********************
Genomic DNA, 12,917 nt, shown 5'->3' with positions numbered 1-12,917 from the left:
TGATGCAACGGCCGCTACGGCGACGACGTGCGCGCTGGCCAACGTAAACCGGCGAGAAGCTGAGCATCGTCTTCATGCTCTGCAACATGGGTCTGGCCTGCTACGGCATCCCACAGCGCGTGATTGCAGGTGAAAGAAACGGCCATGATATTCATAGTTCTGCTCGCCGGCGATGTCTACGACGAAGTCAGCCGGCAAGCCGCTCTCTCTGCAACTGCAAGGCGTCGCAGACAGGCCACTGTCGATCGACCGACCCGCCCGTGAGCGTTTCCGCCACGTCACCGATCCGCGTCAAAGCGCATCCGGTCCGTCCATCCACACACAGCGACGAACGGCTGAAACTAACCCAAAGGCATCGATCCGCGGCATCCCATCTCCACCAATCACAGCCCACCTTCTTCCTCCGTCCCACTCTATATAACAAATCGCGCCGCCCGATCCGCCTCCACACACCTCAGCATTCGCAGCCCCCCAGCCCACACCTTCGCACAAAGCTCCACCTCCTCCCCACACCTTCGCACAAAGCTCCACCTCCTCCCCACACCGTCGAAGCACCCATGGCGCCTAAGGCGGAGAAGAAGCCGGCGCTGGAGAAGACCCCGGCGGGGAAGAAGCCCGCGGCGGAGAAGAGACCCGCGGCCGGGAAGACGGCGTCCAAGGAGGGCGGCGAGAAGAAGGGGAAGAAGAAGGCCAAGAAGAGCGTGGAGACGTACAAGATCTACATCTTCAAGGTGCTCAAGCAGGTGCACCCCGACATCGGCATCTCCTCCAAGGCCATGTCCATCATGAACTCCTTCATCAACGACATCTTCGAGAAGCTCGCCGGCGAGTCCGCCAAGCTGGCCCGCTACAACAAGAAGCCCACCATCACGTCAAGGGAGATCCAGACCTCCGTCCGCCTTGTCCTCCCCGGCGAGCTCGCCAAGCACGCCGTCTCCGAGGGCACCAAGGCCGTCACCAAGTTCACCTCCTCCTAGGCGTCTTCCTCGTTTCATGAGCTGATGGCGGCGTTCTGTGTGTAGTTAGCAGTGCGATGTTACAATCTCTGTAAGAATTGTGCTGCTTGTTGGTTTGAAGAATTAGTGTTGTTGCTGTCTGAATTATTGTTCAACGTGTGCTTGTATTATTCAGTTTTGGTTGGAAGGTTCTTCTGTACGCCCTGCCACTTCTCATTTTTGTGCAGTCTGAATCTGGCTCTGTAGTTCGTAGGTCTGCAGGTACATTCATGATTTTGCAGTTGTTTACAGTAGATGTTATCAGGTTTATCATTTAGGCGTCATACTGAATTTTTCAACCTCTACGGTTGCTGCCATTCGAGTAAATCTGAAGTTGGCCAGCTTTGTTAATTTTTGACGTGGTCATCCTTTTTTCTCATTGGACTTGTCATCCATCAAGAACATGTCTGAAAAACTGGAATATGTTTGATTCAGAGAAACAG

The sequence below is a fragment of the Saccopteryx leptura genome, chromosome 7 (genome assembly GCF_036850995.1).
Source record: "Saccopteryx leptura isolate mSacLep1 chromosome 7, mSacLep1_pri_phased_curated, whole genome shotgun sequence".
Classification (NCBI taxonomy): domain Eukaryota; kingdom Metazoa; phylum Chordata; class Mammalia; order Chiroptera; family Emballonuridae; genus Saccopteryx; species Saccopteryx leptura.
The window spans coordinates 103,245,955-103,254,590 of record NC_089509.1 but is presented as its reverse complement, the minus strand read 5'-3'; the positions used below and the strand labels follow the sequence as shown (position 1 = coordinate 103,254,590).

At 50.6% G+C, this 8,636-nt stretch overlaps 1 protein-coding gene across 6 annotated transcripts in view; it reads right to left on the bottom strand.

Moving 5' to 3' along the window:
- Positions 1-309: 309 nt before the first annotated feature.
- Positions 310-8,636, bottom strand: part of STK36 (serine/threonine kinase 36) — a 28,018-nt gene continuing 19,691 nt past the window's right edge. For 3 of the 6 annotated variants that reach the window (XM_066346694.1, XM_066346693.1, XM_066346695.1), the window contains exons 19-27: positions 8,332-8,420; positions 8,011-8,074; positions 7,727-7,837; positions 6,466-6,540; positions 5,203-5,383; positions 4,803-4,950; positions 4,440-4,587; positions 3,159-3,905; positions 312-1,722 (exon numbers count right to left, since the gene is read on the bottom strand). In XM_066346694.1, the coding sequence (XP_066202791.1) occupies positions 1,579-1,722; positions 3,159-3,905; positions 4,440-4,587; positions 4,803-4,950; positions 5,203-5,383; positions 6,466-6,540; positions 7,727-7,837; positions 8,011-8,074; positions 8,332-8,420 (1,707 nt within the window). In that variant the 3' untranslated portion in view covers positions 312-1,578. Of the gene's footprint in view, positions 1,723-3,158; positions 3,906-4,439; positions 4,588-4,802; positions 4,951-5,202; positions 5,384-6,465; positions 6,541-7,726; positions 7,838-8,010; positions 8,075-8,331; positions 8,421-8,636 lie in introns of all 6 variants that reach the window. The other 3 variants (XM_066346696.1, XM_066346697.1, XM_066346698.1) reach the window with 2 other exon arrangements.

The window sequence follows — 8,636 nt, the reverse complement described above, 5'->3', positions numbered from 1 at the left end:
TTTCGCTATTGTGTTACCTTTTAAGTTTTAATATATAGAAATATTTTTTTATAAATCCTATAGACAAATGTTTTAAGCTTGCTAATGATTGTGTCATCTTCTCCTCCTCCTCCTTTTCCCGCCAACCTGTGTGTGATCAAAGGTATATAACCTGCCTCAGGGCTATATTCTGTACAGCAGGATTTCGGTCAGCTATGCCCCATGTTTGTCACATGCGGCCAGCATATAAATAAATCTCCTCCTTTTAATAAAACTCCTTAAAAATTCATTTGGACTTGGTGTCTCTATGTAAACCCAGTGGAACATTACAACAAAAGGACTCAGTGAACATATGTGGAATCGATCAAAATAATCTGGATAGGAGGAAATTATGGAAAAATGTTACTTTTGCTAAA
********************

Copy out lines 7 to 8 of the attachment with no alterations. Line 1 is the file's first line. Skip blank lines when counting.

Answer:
At 50.6% G+C, this 8,636-nt stretch overlaps 1 protein-coding gene across 6 annotated transcripts in view; it reads right to left on the bottom strand.

Moving 5' to 3' along the window: